• Britt Leigh

Writer’s Block: 5 Tips to Silence Your Inner Critic

Inside each of us is an untold number of mini versions of ourselves, each with their own purpose. Unfortunately for us, one of those versions is the Inner Critic.

While their job is technically to protect us from looking foolish, they can sometimes sound judgmental and harsh. It’s not that they don’t believe in us. Still, they don’t want to see us crying into a tub of mint chocolate chip ice cream after learning that our short story wasn’t selected for a writing contest simply because we refused to put it through another round of edits. Or something like that.


Regardless, researchers have found that blocked writers are often unhappy writers, and that unhappiness often stems from self-doubt. While this comes in many forms, such as inward criticism or outward comparison, it’s typically the inner critic’s commentary that causes us to doubt ourselves.


The good news here is that the way to work past your writer’s block isn’t overly complicated. You’re not out of ideas. You’re not unmotivated or lazy. And you certainly aren’t lacking in talent. If you’re genuinely trying to put words on a page, but nothing’s coming up – it’s not you – it’s your Inner Critic.


5 Tips to Bounce Back


1 – Give yourself permission to suck. Terry Pratchett once said, “The first draft is just you telling yourself the story.” Let your Inner Critic know that the first draft doesn’t have to be an NYT bestseller. That comes after numerous drafts. It just needs to be something. My first draft of this article started as a bullet-point list. This final draft only came after four rounds of edits, and even then, there are still things I’ll want to edit tomorrow. Write for you first, and don’t worry about perfection.

2 – Keep writing. While I chose to write this tip second, it rivals #1 for importance. If you’re not feeling particularly creative, that’s fine, write something else. Write down ideas for upcoming stories, write about something that moved you today, or read a few articles and write up a strong summary to help move your story along. Hell, write about how you think your characters are feeling while they wait for you to get over this block. It doesn’t matter what you write, as long as you’re writing.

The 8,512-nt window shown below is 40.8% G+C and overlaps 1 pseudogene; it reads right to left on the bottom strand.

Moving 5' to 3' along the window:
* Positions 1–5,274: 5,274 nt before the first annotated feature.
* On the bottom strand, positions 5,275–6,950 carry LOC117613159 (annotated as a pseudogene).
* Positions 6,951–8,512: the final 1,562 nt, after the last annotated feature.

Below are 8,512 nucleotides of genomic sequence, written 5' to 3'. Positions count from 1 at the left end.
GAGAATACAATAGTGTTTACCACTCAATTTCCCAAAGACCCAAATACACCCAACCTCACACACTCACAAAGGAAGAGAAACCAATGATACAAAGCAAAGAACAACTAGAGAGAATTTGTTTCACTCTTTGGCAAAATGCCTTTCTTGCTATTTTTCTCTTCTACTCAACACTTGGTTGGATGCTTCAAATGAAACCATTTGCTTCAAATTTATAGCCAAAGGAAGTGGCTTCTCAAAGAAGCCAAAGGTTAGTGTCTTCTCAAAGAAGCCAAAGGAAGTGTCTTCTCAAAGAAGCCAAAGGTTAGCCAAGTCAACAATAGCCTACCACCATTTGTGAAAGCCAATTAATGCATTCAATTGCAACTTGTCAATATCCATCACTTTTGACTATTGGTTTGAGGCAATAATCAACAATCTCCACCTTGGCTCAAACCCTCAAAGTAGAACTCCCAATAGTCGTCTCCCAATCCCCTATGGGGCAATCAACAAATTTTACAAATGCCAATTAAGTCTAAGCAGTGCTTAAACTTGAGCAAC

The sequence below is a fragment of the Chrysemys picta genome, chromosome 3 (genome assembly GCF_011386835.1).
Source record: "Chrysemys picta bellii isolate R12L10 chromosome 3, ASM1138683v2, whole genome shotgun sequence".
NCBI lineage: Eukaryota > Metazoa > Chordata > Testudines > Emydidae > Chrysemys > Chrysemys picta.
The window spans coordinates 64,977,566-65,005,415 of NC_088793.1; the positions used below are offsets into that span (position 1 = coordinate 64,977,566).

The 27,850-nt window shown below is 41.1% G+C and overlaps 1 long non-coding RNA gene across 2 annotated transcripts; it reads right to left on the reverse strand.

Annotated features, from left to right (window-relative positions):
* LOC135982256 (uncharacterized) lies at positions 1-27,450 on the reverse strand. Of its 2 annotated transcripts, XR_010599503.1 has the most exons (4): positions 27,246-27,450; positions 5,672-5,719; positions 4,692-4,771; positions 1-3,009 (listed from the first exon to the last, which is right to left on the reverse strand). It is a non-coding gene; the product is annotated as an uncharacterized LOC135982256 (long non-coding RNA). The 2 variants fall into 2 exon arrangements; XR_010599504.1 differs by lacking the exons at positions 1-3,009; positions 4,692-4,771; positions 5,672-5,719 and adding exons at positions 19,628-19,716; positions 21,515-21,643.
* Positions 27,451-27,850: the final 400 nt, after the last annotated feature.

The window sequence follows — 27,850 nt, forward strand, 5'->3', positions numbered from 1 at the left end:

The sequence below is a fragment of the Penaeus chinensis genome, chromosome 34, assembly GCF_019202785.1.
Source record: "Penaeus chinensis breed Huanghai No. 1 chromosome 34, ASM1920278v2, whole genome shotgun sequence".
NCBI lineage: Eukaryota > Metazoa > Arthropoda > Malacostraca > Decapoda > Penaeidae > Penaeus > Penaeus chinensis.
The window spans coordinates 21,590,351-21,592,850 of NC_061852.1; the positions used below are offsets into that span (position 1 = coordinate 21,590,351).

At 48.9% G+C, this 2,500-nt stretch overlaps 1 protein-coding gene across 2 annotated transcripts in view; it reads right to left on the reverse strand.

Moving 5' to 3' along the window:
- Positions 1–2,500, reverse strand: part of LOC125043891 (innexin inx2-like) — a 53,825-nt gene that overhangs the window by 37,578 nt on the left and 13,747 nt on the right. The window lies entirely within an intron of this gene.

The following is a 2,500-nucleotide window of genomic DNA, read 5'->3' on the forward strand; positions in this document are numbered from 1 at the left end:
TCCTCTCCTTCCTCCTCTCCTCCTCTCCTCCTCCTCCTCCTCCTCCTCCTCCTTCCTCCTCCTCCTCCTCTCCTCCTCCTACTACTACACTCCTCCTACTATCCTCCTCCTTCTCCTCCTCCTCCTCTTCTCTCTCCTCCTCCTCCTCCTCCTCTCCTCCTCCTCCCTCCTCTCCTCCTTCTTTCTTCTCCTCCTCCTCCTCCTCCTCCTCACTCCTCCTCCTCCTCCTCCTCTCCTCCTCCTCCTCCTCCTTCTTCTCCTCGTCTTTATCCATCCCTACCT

3 – Don’t feel overly committed to linear writing. A lot of first-time writers feel wed to writing their stories in order of sequence. Their Inner Critic starts to pipe up when they realize they don’t have an opening scene, but they know where they want their character to go later in the chapter. Write what you know first. You don’t have to have the whole book, or chapter, or even scene figured out from the first draft. Just write what you want to write, and you’ll find a way to fit it in later. Or you won’t. Either way, the story will be better for it.


4 – Trial and error are essential. I cut thousands of words – and entire chapters – from my first novel. I added new chapters, rearranged the chapter order twice, took out a few characters, and then added new ones. Was it a lot of work? Yes. Was it frustrating as hell? Yes. Is my novel better for it? Hell yes.


5 – Get funky. Pretend an imaginary friend is sitting next to you. It could be your friend, Droopy, from your childhood, a character in your novel, or George Frikin’ Washington. Doesn’t matter. Focus on them, their needs, their struggles, and help them through whatever is on their mind. Then write about the experience. If that doesn’t float your boat, here are a few other out of the box ways to bust through the block:

  • Dream Diaries: Keep a journal next to your nightstand. When you wake up in the morning, write down as much as you can remember from your dreams. Our brains are already full of story ideas waiting to be told.

  • Outline Writing: When I’m stuck, I start by writing what I think I want to say. For example, when I started writing my novel, I knew I wanted my main character to die, but I didn’t know exactly how. So, I wrote: “Instead of dying from a rare disease like she always assumed, Grace dies doing something ironic. When she comes to on the ‘other side,’ she looks down at herself, disappointed that it wasn’t more of an exciting death.” From there, an entire first chapter was born.

  • Writing Prompts: When all else fails, try writing prompts. There are thousands on Google, but I find that the most productive ones often link to something more meaningful. I highly recommend the blog/podcast, Writing Excuses, for their quick episodes and creative prompts.

If you’re struggling with writer’s block and need a hand working through it, I’m happy to help! With a number of customizable coaching packages, we can bring your story to life.

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